Potomac Falls Coach Casey Childs sat behind a desk in the team's meeting room Monday afternoon fiddling with a new computer program that projects game film onto a wall and, as it rolls in slow motion, allows him to chart each play the Panthers have run this season. For each possession, he noted the team's formation and the result of the play.

The new system had Childs back reviewing the Panthers' 20-18 loss to Broadway that started the 2004 season. Unfortunately for the Panthers -- and for Childs -- many of the tapes played out the same way.

Potomac Falls (2-3 overall, 1-1 AA Dulles District) features one of the league's top defenses. It also has an offense that has proved more than capable of moving the football. The problem -- which caused Childs to cringe as he pointed out multiple times on the Broadway film -- has been turnovers.

The Panthers have lost 17 fumbles, including three on special teams, and been intercepted once. Three of those games have resulted in losses by two, six and seven points.

"My 3-year-old holds on to the football better than we do," Childs said, shaking his head as yet another football on the tape fell from a Panthers' grip. "You think I'm kidding, too. But that's not a joke."

Potomac Falls's only win in which it had turnovers came last week, 27-21 against Loudoun County.

But even in that one, the Panthers nearly wasted a 21-point lead they had built in the first quarter with three second-half fumbles.

The Panthers were errorless in their only other win, a 27-0 victory at Millbrook.

"All I can think when I see the ball hit the ground is 'Not again!' " said senior defensive end Adrian Tracy, who leads the team with four sacks and two blocked punts. "We finally get things started, and then the fumbles just kill us. It seems like it's always when we're driving downfield and are about to do something, too, that it happens. And it's like, 'Why now?' or 'Why at all?' "

As a result of the turnovers, Childs estimates the defense has been on the field at least three times as much as the offense. And the fact that it has yielded 61 points in five games is especially staggering considering this statistic: Of the nine touchdowns scored against Potomac Falls, only once has the opponent begun the drive on its half of the field. The other eight have come with Panthers' defense backed up inside its 40-yard line.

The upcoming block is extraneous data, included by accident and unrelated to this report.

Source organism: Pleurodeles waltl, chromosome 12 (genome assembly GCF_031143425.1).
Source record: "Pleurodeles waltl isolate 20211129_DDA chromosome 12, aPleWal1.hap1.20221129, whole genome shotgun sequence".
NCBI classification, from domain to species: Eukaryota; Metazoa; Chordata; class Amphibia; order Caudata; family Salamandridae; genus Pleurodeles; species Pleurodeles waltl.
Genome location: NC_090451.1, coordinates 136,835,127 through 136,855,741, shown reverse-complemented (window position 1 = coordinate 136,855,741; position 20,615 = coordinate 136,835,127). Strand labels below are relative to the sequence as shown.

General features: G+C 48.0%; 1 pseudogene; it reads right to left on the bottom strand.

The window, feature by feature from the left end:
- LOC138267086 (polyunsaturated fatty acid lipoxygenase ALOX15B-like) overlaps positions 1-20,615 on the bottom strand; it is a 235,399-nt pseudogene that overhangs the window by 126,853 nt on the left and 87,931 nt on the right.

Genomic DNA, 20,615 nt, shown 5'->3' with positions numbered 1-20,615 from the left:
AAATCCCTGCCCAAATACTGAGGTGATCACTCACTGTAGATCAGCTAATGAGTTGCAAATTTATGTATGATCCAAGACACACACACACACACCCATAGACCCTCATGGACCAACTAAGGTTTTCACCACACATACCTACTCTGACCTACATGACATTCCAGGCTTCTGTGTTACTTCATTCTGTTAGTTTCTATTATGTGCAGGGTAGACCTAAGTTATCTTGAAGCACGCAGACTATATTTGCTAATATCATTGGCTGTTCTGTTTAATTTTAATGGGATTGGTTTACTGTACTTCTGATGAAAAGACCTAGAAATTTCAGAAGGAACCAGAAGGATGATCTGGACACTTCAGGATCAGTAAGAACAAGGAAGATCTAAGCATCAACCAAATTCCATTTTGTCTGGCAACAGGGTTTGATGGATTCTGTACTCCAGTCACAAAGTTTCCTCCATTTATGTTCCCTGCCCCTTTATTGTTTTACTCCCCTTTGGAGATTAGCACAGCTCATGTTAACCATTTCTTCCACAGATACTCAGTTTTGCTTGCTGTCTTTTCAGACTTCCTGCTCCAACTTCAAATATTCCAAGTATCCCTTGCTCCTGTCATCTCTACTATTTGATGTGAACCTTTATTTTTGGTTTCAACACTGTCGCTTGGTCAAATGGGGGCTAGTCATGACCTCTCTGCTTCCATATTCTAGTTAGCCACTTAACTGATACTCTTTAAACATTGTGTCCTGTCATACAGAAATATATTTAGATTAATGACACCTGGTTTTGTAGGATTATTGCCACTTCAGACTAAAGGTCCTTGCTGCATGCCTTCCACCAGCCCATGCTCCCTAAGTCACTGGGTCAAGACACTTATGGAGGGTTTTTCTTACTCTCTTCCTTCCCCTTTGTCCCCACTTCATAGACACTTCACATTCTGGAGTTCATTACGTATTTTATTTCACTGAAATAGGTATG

"It's hard to be on the field so much because it seems like we never have the whole field to work with," said junior linebacker Jay Branom, the team's leading tackler with 23 solos and 44 total. "It's gotten to where when someone fumbles, we do bicker about it, but then we always come back together.

"It's just so frustrating because we're a better team than we've shown. People haven't seen the true Potomac Falls yet."

That, for everyone involved, is the hardest fact to swallow.

"I know it's all 'ifs' and 'buts' . . . but we could very easily be sitting here at 5-0," Childs said. "But we're not. So our focus now is just to get back to .500 and then let the chips fall from that point.

"We've put ourselves in a hole, but we can still have a winning and productive season. And the best thing for me as a coach is that I've never faulted our effort. And that's not just on defense. Our offense is playing very well and moving the ball. We're just shooting ourselves in the foot with fumbles and key penalties that you can't have if you want to win football games.

"As hard as these kids are working, though, I figure we're bound to have some good things happen for us soon."

Members of the Panthers defense, from left: Chris Jaeger, Brandon Jackson, Adrian Tracy, Jay Branom and Donnie Bailey. The unit has given up just 61 points.Holding onto the ball has been a problem for Potomac Falls, which has 17 fumbles this season. Coach Casey Childs estimates that the defense has been on the field three times as much as the offense.